As a practical matter, these arrangements resulted in a project where the main players worked closely together, sharing information and decisions and with objectives that were coincident with those of the owner.  The IPD structure was intended to remove as many of the traditional barriers between and construction as possible to see how a project might proceed in a relatively frictionless context.  I think all of us who participated in the job were astounded by the results:  a $10.5 million construction job, completed in 8 months (including design and construction, half the usual time Autodesk requires), on budget, LEED © Platinum, and of superior design quality.   Almost 10% of construction value was recaptured from traditionally inefficient processes and reinvested in project quality, and the project has won fourteen design awards for excellence in project delivery innovation, design quality and sustainable outcomes.  Almost as important, everyone agreed it was one of the most challenging yet enjoyable projects of their careers.  A pretty nice result for a science experiment in IPD!


One of the most difficult challenges for all the players on an IPD project is dropping the traditional roles and stances burned into their memory—and behavior—from traditional projects.  While everyone on an IPD project has a specific role to play, and elements of the project for which they are responsible, information flows freely during design and construction, and good ideas come from anywhere.  Since the team is collectively responsible for the success (or failure) of the project, every project participant takes a holistic view and chips in where they can.  For the builder, this can mean significant changes in attitude, approach and delivery:

  1. While the architect and engineers are primarily responsible for the design (and maintain their roles as designers of record on the job) the builder should jump in early and often during the design process, making any suggestions that they feel would improve the project.  Constructability and cost are, of course, insights that are expected, but builders often seen opportunities for other improvements in the design long before the architects; a willingness to engage in the unfamiliar territory of design process and decision-making is a must.  And since every decision of importance—even colors and finishes—is made by consensus, it’s important to be engaged accordingly.
  2. The Owner’s budget on an IPD project is overall spending target, and allocations of money “inside” that target are controlled by the IPD collaborators.  This suggests that traditional adherence to strict design-to build targets won’t work in IPD, and the builder needs to see the owner’s budget as a whole, making recommendations to spend money more heavily in design activities or other consulting than might be traditional; of course, all such recommendations are made in the interest of the project itself.  The team spends in order to meet the overall budget rather than hit specific, individual line items that comprise that budget.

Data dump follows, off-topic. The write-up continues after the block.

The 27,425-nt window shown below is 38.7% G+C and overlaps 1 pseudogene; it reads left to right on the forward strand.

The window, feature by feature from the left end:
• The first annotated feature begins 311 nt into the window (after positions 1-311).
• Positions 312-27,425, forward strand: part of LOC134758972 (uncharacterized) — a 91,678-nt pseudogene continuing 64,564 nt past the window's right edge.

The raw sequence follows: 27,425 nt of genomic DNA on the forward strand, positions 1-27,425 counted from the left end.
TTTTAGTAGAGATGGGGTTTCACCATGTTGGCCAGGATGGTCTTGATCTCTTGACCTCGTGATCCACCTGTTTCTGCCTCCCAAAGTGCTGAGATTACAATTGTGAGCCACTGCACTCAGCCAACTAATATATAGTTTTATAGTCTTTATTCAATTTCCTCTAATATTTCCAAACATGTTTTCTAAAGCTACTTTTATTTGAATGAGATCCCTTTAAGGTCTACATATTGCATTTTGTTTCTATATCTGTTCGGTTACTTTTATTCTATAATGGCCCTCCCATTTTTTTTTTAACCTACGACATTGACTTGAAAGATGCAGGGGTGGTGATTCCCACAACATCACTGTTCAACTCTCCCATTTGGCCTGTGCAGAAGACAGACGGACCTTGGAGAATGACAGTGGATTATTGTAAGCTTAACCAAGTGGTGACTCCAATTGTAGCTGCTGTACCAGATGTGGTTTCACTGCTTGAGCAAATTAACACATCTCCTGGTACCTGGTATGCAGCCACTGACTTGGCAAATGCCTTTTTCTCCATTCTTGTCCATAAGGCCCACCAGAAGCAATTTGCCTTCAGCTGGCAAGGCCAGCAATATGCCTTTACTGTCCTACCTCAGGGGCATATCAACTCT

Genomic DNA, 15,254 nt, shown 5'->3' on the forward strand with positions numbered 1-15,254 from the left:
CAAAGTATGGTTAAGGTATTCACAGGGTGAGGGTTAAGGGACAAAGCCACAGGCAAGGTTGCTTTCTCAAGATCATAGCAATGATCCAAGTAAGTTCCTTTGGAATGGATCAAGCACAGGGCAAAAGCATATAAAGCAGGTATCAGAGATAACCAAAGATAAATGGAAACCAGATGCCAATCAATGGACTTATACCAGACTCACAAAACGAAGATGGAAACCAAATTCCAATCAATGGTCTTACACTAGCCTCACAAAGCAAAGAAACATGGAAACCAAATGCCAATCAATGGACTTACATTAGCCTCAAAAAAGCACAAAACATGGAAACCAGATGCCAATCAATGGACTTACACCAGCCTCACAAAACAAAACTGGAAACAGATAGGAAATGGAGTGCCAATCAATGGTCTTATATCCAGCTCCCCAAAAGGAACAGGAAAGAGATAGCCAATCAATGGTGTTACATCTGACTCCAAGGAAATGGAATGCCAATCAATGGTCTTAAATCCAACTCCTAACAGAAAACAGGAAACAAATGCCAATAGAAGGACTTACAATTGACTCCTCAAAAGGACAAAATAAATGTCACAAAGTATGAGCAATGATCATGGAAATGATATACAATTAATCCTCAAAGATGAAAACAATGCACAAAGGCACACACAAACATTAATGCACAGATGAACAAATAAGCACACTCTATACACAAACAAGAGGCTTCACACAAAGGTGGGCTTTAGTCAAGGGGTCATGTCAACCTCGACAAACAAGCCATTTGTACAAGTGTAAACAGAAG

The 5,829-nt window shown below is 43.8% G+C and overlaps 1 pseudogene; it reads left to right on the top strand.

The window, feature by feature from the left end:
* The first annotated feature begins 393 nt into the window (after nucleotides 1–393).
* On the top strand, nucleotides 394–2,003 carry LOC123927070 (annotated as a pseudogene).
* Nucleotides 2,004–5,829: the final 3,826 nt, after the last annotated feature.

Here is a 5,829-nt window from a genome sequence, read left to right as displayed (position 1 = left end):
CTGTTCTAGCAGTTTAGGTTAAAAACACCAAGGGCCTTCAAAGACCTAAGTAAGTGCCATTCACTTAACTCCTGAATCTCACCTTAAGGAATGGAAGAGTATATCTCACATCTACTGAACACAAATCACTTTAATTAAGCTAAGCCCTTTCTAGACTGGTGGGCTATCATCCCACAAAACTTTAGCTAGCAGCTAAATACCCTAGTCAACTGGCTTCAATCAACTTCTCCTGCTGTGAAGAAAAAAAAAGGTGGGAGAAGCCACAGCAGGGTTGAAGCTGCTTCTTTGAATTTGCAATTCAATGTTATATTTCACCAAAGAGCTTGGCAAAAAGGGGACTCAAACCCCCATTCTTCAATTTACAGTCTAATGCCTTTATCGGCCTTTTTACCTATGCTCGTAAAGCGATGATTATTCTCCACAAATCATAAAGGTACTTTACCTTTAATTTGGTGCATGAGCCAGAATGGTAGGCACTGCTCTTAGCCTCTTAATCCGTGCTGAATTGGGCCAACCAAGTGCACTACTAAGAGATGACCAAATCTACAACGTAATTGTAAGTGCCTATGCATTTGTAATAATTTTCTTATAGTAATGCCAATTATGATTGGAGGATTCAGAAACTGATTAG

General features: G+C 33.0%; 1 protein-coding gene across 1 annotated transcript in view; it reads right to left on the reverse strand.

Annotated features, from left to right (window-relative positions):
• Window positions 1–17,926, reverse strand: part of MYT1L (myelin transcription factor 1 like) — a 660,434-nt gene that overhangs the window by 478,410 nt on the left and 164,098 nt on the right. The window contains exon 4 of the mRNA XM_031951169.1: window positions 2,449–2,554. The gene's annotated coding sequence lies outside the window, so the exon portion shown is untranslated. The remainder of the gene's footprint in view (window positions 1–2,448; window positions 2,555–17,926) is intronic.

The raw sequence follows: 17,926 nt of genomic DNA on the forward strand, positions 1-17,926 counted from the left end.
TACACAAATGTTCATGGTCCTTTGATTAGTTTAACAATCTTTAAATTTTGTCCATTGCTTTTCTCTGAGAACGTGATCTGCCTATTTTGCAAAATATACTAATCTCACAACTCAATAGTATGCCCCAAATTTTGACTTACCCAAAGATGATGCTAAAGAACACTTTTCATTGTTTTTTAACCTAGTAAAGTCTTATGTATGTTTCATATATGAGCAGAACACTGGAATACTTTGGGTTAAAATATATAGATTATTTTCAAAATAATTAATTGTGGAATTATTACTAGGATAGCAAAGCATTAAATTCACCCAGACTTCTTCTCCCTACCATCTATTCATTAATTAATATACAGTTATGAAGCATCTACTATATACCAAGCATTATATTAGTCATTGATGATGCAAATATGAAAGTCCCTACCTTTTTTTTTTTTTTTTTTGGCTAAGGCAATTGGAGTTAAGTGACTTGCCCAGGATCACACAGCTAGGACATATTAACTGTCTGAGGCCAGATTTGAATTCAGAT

3. “We All Work for the Project” was the mantra on the Trapelo Road job, and our builder posted it on signs around the construction site.  This meant that communications—even forbidden exchanges in traditional approaches between architects and subcontractors (gasp!) are encouraged if they progress the work.  Traditional communication protocols and information standards give way to transparent collaboration.  The terms “Change Order” and “Request for Information” are meaningless and unused.
  4. And while we’re all working for the project, the builder shifts from a stance of “project administrator” or “construction coordinator” to “construction enabler.” This means affirmatively working to further progress on the job irrespective of old barriers and roles.  On Trapelo Road, our builder regularly created 3D renderings from the jointly created BIM to show everyone on the job what things were supposed to look like.  He extracted geometry directly from that model and laid out all the partition plans at full scale on the unimproved floor slabs and then directed the partition sub-contractor to proceed on that basis after the architect’s approval, saving weeks of shop drawings.  Less glamorous but as important, he realized that he could provide his own, much less expensive labor to keep the job site cleaned each day rather than pay expensive craftspeople for that job; the resulting savings were plowed right back into the project improving the likelihood of hitting the budget and making the associated profit with that goal.
  5. The “propose/dispose” model of traditional construction documents is irrelevant in IPD, so the information necessary for the builder to get the job done is defined by the builder during the process. This means that there are no such things as “the Construction Documents” (although permit documents of record are necessary).  The designer and builder collaborate to create the BIM data necessary to define and understand the design, and further required to build the job.  This work is called “implementation documentation” in IPD parlance, and it means that the BIM is what is needed to build, created collaboratively by the team.  In some cases, it may contain data more typically found in shop drawings.   In any event, it’s clear that there’s no room, conceptually, for an RFI about documentation created this way.